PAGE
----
Edit: I should add that the cost bears some responsibility for my ending here. Lately I've had to abandon purchasing several beloved authors - ones who have series like this one that I've followed for years - because of the cost. I did not purchase hardcover books before Kindle because I couldn't afford them. Now some Kindle prices are approaching what hardcover books used to cost. If this book had been amazingly good, like the first many books in the series, I might have ignored my irritation over the cost, even though it meant not purchasing other books I wanted, in order to continue the series. Since it is so pricey, and since I didn't care for this book and didn't love the previous one, I'll end it. I'm glad for the years that I had to read the series, because it was really good for many years. If you haven't read the series, I highly recommend doing so, but be aware that this is one series that may not continue to entertain as well after a certain point.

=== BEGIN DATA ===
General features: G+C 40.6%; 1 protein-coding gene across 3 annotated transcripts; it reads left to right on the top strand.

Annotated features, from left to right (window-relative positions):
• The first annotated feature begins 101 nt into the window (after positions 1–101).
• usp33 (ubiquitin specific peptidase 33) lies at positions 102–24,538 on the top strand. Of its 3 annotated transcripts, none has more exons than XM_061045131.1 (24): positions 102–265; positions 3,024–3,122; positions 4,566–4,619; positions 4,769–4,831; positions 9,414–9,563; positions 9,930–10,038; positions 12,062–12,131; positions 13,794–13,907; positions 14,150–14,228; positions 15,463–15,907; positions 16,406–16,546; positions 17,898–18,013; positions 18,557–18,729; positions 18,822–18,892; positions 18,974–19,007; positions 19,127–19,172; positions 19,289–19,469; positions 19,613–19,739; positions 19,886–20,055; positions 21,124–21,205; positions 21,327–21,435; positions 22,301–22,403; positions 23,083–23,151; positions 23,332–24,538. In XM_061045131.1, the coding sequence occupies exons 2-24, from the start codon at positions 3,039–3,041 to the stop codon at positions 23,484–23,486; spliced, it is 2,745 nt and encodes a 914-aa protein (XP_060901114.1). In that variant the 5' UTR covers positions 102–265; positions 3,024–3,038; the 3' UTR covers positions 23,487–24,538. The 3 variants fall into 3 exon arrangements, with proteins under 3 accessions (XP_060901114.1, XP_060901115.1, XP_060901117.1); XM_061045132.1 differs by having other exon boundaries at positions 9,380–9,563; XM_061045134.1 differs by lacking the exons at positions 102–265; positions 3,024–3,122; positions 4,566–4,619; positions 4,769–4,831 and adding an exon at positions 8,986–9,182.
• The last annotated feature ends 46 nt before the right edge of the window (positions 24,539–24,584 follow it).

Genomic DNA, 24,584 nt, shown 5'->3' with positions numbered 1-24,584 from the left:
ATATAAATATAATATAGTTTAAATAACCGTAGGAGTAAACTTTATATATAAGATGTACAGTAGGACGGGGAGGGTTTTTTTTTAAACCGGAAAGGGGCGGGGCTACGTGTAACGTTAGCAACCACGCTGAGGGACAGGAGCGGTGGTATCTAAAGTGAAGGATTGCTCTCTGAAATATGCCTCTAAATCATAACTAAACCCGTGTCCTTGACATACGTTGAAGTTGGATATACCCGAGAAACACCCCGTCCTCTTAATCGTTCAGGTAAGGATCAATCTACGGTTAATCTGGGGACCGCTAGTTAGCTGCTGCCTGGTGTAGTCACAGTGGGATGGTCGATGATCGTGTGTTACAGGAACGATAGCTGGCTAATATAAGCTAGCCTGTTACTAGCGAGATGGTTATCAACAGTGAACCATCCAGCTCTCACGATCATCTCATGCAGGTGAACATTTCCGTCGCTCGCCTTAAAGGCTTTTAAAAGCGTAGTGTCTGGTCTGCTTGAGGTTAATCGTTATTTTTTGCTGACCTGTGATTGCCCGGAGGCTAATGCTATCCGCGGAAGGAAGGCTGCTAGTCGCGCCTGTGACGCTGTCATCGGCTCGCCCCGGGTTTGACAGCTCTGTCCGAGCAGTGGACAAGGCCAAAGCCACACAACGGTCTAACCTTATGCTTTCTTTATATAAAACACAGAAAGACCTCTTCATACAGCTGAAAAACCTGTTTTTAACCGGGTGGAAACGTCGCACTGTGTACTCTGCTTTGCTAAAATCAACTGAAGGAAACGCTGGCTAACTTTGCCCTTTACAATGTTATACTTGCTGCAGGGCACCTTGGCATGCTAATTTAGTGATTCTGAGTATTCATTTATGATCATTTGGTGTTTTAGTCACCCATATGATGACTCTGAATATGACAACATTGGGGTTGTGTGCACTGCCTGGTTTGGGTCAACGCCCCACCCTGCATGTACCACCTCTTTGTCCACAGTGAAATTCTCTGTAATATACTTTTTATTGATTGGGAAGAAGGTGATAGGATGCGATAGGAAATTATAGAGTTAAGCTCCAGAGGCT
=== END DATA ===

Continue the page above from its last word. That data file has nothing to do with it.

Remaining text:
#1. Price is too high, losing the reason to have a Kindle for me, esp. since the quality of the stories are dwindling. From now on I will wait till there are enough reviews to read, before considering paying $12.99 for the latest release.
#2. Way too much rehashing of previous stories to explain the present things that are happening. Please put whatever info is pertinent in a forward, or whatever format is appropriate. Having to skim multiple pages thru out the book kills the enjoyment.
#3. This book feels like a mish-mosh of ideas from previous ones, and the characters are mostly thin and disappointing, compared to before. Tybalt is but a stick figure and sycophant (so far gone from what made him an irresistible character), whose main job is to beg Toby to reconsider her ridiculous schemes. Toby's virtual indestructibility has become ludicrous, as her latest unbelievable atrocious injuries illustrate. You can only rely on this as a plot device so many times before it becomes useless. Rejuvenating blood donations can only suspend belief for so long.